This principle made it possible even for peasants to found new dynasties, as happened with the Han and Ming dynasties, and for the establishment of conquest dynasties such as the Mongol-led Yuan dynasty and Manchu-led Qing dynasty. It was moral integrity and benevolent leadership that determined the holder of the "Mandate of Heaven".
There has been only one lawful female reigning Emperor in China, Empress Wu Zetian, who briefly replaced the Tang dynasty with her own Zhou dynasty. Many women, however, did become de facto leaders, usually as empress dowager. Prominent examples include Empress Dowager Lü of the Han dynasty and Empress Liu (Zhenzong) of the Song dynasty and Empress Dowager Cixi of the Qing dynasty.
So it looks as if whoever, whether children or not, might succeed is the under the "Mandate of Heaven" ( including self declaration ) and has the "chance" to be the emperor.
Responding to the update from the OP
Autocorrect made a grave mistake in the title and someone kindly came along and edited it, as was necessary. But in the process a vital point of the question was lost, namely that I am interested in the rules and what happened de facto and how much of a discrepancy there is
What do you mean by "de facto"? For instance, Liu Bei, who was the founder of Shu Han, was, according to Wiki,
According to the 3rd-century historical text Records of the Three Kingdoms, Liu Bei was born in Zhuo County, Zhuo Commandery, which is in present-day Zhuozhou, Baoding, Hebei. He was a descendant of Liu Zhen, a son of Liu Sheng, who was the ninth son of Emperor Jing and the first King of Zhongshan in Han dynasty. However, Pei Songzhi's 5th-century commentary, based on the Dianlue (典略), said that Liu Bei was a descendant of the Marquis of Linyi (臨邑侯). As the title "Marquis of Linyi" was held by Liu Fu (劉復; grandson of Liu Yan) and later by Liu Fu's son Liu Taotu (劉騊駼), who were also descendants of Emperor Jing, it was possible that Liu Bei descended from this line rather than Liu Zhen's line. Liu Bei's grandfather Liu Xiong (劉雄) and father Liu Hong (劉弘) both served as clerks in the local commandery office.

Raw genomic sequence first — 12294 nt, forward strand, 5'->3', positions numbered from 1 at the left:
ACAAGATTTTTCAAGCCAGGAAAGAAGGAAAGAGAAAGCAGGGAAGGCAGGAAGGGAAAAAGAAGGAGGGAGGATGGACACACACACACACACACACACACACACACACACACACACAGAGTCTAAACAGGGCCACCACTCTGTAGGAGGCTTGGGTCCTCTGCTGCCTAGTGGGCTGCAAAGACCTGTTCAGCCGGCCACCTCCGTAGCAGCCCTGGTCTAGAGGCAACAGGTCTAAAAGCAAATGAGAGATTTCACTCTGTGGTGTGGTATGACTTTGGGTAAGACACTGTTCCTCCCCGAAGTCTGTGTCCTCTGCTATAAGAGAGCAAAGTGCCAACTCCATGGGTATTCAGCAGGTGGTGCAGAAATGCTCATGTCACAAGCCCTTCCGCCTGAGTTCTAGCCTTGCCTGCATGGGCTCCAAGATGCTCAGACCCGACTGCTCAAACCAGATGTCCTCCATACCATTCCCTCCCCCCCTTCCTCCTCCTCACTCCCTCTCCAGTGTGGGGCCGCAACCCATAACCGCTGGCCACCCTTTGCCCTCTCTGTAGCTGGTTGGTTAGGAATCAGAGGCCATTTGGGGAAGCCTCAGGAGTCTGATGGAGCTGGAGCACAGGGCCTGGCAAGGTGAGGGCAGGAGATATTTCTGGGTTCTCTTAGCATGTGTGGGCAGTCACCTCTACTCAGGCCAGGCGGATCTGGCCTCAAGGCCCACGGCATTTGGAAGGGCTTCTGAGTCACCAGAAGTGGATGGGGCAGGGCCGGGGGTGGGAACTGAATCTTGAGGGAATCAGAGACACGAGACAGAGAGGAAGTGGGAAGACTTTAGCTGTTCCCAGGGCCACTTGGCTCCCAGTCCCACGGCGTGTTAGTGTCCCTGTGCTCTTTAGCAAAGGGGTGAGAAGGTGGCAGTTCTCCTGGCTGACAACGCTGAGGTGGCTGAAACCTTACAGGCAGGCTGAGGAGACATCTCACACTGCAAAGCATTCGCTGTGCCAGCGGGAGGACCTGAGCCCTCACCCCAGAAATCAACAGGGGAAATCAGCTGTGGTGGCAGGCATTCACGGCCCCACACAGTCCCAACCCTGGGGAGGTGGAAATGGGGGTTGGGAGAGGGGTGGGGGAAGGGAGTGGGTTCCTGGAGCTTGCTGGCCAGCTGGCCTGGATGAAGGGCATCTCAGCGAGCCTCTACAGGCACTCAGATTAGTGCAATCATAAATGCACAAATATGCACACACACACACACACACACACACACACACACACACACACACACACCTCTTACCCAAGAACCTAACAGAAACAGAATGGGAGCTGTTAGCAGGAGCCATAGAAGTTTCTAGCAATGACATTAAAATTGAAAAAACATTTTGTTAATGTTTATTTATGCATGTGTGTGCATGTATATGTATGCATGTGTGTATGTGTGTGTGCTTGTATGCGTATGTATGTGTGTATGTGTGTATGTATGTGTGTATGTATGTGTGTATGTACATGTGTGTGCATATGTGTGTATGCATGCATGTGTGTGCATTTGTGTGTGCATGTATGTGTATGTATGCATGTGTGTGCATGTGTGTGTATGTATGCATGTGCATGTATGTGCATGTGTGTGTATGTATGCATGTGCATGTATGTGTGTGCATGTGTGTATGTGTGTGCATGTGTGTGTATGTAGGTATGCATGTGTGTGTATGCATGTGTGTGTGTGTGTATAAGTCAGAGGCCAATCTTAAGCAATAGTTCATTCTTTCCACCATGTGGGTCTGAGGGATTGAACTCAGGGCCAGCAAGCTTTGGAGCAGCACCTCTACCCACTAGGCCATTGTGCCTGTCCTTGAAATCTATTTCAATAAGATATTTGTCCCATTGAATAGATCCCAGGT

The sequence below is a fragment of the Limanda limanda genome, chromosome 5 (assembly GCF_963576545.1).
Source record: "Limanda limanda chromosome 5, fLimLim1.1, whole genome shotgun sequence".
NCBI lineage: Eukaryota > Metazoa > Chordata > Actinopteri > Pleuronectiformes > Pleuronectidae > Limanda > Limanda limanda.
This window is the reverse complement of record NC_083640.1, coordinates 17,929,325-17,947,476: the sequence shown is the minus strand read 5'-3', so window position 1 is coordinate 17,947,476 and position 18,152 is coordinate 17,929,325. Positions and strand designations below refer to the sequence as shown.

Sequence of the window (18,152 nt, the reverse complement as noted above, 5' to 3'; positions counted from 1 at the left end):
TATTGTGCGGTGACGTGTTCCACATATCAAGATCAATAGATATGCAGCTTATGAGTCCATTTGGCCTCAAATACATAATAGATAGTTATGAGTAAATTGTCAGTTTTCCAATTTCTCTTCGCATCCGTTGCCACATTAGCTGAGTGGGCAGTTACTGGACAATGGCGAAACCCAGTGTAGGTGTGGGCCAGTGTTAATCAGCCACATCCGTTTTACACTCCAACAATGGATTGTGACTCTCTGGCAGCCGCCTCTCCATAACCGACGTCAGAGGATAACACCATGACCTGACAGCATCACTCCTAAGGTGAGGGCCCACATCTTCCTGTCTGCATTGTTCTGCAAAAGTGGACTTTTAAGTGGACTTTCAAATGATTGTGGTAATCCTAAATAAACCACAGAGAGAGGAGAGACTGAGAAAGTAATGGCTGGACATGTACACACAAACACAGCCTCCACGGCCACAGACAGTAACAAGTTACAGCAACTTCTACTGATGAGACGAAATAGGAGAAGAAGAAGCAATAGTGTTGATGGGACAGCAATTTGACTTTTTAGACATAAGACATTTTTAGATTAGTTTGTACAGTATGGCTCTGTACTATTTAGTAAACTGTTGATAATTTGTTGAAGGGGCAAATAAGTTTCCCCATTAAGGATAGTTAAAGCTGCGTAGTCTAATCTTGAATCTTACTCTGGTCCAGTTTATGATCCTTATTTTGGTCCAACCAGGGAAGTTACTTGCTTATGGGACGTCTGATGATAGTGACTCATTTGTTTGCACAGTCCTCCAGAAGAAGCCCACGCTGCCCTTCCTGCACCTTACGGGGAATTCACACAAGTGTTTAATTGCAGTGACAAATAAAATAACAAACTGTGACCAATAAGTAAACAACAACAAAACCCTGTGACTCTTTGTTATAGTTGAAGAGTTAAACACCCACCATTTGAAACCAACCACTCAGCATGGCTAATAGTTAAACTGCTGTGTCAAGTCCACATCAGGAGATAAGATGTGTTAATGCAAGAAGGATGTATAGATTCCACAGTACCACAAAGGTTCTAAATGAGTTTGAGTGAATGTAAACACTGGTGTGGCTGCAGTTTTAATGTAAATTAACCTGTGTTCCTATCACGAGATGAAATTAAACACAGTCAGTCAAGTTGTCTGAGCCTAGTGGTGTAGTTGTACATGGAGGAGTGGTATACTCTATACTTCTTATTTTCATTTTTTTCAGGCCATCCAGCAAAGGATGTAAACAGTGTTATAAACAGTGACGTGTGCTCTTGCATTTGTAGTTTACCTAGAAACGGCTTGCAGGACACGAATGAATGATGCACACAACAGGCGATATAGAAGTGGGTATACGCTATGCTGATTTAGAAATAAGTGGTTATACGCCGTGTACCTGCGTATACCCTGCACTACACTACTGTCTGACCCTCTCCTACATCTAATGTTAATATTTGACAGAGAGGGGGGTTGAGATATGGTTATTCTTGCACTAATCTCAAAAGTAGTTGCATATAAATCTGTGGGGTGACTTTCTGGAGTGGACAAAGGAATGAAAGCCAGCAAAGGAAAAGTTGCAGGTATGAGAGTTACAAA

Virtually nothing is revealed even by the official history of the Three Kingdoms. Another says, Liu Bei was nobody but one of bunches of thugs, and it was a coincidence that his family name was the same as that of the Han's dynasty.
So the "de facto rule" is, like Zhang Jue, who was nobody but a peasant but who led a broad rebellious campaign in the late Han dynasty, whoever had the enough power to go viral against the then dynasty, had the right to become the "founder" or the "successor" of China.
According to the Wiki about Zhang,
Giving himself the title of "Great Teacher" (大賢良師), Zhang Jue led the Yellow Turban Rebellion with his younger brothers Zhang Bao (張寶) and Zhang Liang (張梁) in a campaign called the "Way of Heaven" or "Way of Peace". He and his brothers gave themselves titles: Zhang Bao was the "General of Land" (地公將軍), Zhang Liang was the "General of the People" (人公將軍); and Zhang Jue was the "General of Heaven" (天公將軍).6 The Yellow Turbans claimed to be Taoists, and rebelled against the Han dynasty in response to burdensome taxes, rampant corruption, and famine and flooding, which were seen as indications that the Han emperor had lost the mandate of heaven.
So whether it is because of the famine or the corruption, the emperor himself takes the risk of losing the "Mandate of Heaven", which later becomes the potential cause of the rebellion and the change of the dynasty. Simple enough, eh?